Loving My Freckles
Honoring your own uniqueness
as a spiritual practice
Oh God, help me to realize the truth about myself
no matter how beautiful it is.
-- Macrina Wiederkehr
Follow the grain in your own wood.
-- Howard Thurman
Pretty girl, don't need to hide that part of you
that you don't like, turns out its my favorite
thing about you.
-- Soul of the Universe
Loving my own freckles
Remembering my father's freckles
Toward a Theology of Freckles
Sometimes, so we learn in the song by Maddie Wilson, God's favorite thing about us is the thing we like the least: the thing that makes us special. Let "freckles" be a metaphor for whatever these qualities are.
For us they may seem like blemishes; for God they are splashes of sunlight. They can can be outside us on our skin, or inside us as personality traits that make us who we are: our humor, our wierdness, the sound of our voice or the song we sing.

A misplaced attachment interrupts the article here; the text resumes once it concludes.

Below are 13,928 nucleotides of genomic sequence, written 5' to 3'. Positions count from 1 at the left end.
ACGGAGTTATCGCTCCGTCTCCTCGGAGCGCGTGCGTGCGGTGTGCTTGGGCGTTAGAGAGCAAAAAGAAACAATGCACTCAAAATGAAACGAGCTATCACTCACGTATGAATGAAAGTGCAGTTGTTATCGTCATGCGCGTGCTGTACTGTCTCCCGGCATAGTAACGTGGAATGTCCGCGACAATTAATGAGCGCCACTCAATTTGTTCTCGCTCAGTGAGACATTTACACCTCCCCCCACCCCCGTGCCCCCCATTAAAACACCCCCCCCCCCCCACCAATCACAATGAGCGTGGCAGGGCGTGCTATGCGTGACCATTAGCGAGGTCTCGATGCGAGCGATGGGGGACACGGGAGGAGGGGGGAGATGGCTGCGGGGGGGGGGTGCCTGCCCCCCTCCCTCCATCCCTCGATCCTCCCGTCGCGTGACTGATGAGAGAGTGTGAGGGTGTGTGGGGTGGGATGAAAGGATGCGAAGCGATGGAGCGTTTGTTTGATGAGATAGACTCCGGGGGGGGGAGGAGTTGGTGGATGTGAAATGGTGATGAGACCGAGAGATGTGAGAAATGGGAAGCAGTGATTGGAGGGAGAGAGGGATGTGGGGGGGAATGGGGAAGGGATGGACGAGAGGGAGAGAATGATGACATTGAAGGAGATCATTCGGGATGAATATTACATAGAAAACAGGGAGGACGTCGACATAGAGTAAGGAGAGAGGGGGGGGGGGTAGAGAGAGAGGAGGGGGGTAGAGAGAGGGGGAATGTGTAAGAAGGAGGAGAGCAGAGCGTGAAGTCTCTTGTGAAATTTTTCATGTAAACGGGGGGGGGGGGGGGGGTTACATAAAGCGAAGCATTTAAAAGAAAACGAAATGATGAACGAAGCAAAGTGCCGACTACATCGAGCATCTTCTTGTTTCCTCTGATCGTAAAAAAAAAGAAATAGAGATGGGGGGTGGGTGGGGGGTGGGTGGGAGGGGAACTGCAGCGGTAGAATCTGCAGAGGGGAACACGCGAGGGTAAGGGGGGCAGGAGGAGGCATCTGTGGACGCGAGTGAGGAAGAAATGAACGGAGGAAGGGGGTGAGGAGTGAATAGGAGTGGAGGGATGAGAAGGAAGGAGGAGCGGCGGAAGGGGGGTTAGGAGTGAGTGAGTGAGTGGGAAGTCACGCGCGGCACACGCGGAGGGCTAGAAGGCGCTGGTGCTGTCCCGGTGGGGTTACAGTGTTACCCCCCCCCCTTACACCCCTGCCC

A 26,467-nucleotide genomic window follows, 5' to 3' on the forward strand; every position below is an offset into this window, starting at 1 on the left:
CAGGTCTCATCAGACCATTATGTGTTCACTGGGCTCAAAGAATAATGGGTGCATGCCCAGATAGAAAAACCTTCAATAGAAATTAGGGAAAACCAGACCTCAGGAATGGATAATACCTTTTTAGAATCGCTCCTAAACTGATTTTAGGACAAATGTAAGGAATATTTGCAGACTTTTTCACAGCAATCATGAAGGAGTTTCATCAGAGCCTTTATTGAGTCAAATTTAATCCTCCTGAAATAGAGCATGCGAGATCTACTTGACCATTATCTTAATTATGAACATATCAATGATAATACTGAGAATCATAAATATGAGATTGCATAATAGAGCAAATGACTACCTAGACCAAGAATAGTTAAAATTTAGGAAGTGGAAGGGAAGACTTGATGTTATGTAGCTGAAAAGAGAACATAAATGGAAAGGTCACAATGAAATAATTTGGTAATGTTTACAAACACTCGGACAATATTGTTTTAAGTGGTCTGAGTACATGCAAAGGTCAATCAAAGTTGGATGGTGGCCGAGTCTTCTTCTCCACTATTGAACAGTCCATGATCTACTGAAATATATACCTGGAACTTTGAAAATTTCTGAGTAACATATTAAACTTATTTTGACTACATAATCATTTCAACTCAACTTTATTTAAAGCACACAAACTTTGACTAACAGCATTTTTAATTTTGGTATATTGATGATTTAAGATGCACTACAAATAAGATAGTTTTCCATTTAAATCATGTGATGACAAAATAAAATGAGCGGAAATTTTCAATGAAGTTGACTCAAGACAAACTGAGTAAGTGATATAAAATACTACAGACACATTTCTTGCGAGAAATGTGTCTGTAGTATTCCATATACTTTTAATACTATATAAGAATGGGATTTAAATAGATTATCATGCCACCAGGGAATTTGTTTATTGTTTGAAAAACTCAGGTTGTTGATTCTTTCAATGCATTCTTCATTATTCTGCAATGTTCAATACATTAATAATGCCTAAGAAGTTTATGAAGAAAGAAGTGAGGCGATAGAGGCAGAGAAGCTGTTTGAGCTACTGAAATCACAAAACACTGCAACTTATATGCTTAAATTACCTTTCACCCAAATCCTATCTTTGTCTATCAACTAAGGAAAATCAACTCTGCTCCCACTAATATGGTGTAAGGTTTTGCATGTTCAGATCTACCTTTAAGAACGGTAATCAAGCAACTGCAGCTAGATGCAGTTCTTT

Sometimes we have a hard time accepting how beautiful our freckles are. In Spirituality and Practice, Frederic and Mary Ann Brussat invite us to recognize that authentic spirituality can include what they call the Practice of You.
In an age preoccupied with the problem of narcissism, it can seem counter-productive to lift up the Practice of You as important in its own right. But we can not really love our neighbors as we love ourselves, unless we love ourselves as well as our neighbors. When we learn to love ourselves in a healthy way -- recognizing the beauty of our freckles -- we learn to love others in their uniqueness as well. We love their freckles.
And when they die, so we learn in the digital story by Allyson Duran, we miss them. Their freckles fade away in our memory.
In open and relational (process) theology, the Soul of the universe is understood as the horizon of deep love in whose heart all persons are remembered and appreciated in their concreteness.
In God's life the freckles do not fade away. It is this deep love of the particular, the deep love of all things fickle, spare, and strange, that makes God "God."